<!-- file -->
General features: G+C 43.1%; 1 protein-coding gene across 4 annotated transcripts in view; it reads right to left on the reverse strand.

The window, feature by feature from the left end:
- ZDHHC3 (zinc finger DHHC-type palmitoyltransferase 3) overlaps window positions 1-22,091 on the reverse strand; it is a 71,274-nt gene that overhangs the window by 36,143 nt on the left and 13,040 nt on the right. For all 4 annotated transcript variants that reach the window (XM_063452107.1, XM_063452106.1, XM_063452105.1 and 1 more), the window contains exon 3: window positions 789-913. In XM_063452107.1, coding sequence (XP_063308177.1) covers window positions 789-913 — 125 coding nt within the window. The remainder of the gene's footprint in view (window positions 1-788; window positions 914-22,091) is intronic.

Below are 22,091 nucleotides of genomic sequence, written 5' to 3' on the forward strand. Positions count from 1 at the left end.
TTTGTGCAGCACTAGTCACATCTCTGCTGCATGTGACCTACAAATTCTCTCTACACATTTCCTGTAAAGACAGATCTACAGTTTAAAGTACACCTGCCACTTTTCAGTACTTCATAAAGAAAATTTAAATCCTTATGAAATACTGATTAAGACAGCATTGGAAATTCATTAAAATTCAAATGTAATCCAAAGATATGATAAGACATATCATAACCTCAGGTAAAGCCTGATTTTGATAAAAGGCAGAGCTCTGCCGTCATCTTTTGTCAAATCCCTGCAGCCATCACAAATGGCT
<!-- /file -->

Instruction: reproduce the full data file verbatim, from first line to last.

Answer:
General features: G+C 43.1%; 1 protein-coding gene across 4 annotated transcripts in view; it reads right to left on the reverse strand.

The window, feature by feature from the left end:
- ZDHHC3 (zinc finger DHHC-type palmitoyltransferase 3) overlaps window positions 1-22,091 on the reverse strand; it is a 71,274-nt gene that overhangs the window by 36,143 nt on the left and 13,040 nt on the right. For all 4 annotated transcript variants that reach the window (XM_063452107.1, XM_063452106.1, XM_063452105.1 and 1 more), the window contains exon 3: window positions 789-913. In XM_063452107.1, coding sequence (XP_063308177.1) covers window positions 789-913 — 125 coding nt within the window. The remainder of the gene's footprint in view (window positions 1-788; window positions 914-22,091) is intronic.

Below are 22,091 nucleotides of genomic sequence, written 5' to 3' on the forward strand. Positions count from 1 at the left end.
TTTGTGCAGCACTAGTCACATCTCTGCTGCATGTGACCTACAAATTCTCTCTACACATTTCCTGTAAAGACAGATCTACAGTTTAAAGTACACCTGCCACTTTTCAGTACTTCATAAAGAAAATTTAAATCCTTATGAAATACTGATTAAGACAGCATTGGAAATTCATTAAAATTCAAATGTAATCCAAAGATATGATAAGACATATCATAACCTCAGGTAAAGCCTGATTTTGATAAAAGGCAGAGCTCTGCCGTCATCTTTTGTCAAATCCCTGCAGCCATCACAAATGGCT